Jo Crawford, BDA Youth Ambassador gives her advice on useful technology for people with dyslexia.
Assistive technology is any equipment that helps to overcome a particular difficulty. These can be 'low tech' interventions such as highlighters, reading rulers and coloured overlays to 'high tech' screen readers, apps and software.
A lot of assistive technology is now free, and comes built-in to your computer or mobile phone. It usually needs to be switched on before you can use it.
There are lots of free downloadable apps available and it's worth trying different options to find the one that suits you the best. Remember to allow yourself time to learn to use the new technology properly to make sure you get the most out of it.
A few examples of assistive technology:
Text readers are a type of software that convert text to speech. There are several on the market but many are now available as free apps for smartphones and tablets, and have been included on some e-readers as standard.
Reading pens can be useful as they are easier to carry around, but they tend to be better for small pieces of text, or individual words.
Codpast: Top 5 Optical Character Recognition AppsOptical Character Recognition (OCR) is less well-known, it enables you to transfer text from physical sources directly into a digital document or to have read out to you. There are various types of OCR programs and apps available for desktop and mobile. They vary in price but each app or service has its own features, you will need to explore to find the one that works best for you.
SpeechifyThis free reading app has been designed for people with dyslexia. This is a reading assistant for mac and ios. You can choose from a range of voices, change the reading speed and even take a picture of text with your phone to be read out.
RNIB BookshareIf you are a student you should check whether your educational institution has signed up to Bookshare. This is a free service which provides textbooks in an audio or screenreader-friendly format.
Reading for pleasure
Many dyslexic people have found that reading apps for mobile phones and ereaders, such as a Kindle, make it more possible to read for pleasure.
An ordinary page of text can be split into several pages, and you can adjust the font type, size and spacing. The background brightness can also be adjusted . All of these things can help with crowding and distraction.
If these interventions don't help then it might be worth considering the use of a screenreader (which can also be downloaded as an app) or audio books.
Voice recognition and speech to text software/apps are really useful for people who find typing difficult.
Different versions can help to search the web, take notes, send emails and dictate documents. Many of these apps are free, and there are more that you can buy. It’s worthwhile taking time to explore which works best for you.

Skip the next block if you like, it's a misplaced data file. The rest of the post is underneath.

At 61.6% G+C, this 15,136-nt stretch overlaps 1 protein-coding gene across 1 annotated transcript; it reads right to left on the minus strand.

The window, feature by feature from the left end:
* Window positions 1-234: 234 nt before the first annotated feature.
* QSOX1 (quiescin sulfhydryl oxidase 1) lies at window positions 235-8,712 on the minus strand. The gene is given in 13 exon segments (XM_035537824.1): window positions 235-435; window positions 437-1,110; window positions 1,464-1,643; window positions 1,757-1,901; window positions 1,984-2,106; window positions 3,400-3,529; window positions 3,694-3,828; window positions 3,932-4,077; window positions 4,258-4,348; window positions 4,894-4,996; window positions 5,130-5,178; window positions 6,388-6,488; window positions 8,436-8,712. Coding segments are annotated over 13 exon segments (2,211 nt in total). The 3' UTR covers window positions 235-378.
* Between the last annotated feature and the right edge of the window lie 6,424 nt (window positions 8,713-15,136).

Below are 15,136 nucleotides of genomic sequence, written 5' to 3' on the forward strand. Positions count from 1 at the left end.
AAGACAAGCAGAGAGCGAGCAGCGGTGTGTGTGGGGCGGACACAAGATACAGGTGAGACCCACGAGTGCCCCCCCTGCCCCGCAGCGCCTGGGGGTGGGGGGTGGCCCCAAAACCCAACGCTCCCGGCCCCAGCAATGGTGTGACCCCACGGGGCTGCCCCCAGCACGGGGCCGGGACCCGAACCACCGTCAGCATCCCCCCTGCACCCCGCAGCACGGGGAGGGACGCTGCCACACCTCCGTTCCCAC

Some examples are: Siri, Google Keyboard, Dragon NaturallySpeaking and Windows Speech Recognition.
All word processing packages have spellcheck facilities. There are free add-ins which can support this facility such as WordTalk which will read back the text and the spelling suggestion.
Spelling and Grammar
A weaker memory is a common problem for dyslexic people. A mobile phone usually has handy organisational tools like a calendar, notes and reminder functions to help you to organise your timetable and study plan, you can use the camera to take a photo of the whiteboard or anything else that you need to remember.
There are lots of free apps available that are helpful organisational tools. One example is 'stickies'. You can colour code them and add them to your phone or computer screen to help you remember course deadlines, lectures, meetings etc. There are several different versions that perform a very similar function, you need to look at what operating system you already use and what 'style' works best for you.
A voice recorder can help during lessons or lectures as it enables you to fully concentrate on the subject without having to take notes.
This video from Codpast explains how Mind Maps can be useful to help organise thoughts and ideas into a structured plan, either to help with writing essays or reports, or to just help simplify complicated information. This video focuses on Inspiration 9, but there are other free and paid for options available.
Dyslexia-friendly calculators are available which read out the numbers as they are typed, or display results with assistive graphics.
Accessibility features in specific software
How to bookmark dyslex.io onto your mobile phone
British Dyslexia Association (BDA)The BDA New Technologies Committee is concerned with all aspects of technology and how they can assist dyslexic people. The website is a wealth of information on accessibility and the different types of technology available.
Overview of assistive technologyThe BDA have also put together a very helpful overview of assistive technology.
CodpastHelpful video reviews of different assistive technologies.
Dyslexia ActionDyslexia Action have a great overview of the types of assistive technology available.
Tech ThursdayDyslexia Action's 'Tech Thursday' is a fortnightly blog on different aspects of Assistive Technology.
1.Dyslexia Assistive TechnologySpeaker: Dr Ian Smythe (video: 7mins)
2.Use of mobile phones for dyslexicsSpeaker: Neil Milliken (video: 4mins)
Dystalk: List of technologyDystalk have put together a very comprehensive list of FREE technology available which are particularly helpful for those with dyslexia or other learning difficulties.
Load2Learn Load2Learn provides a series of videos with useful information about technologies for reading.
BBC My Web My Way My Web My Way is a great resource for those who want to make their web browsing more accessible.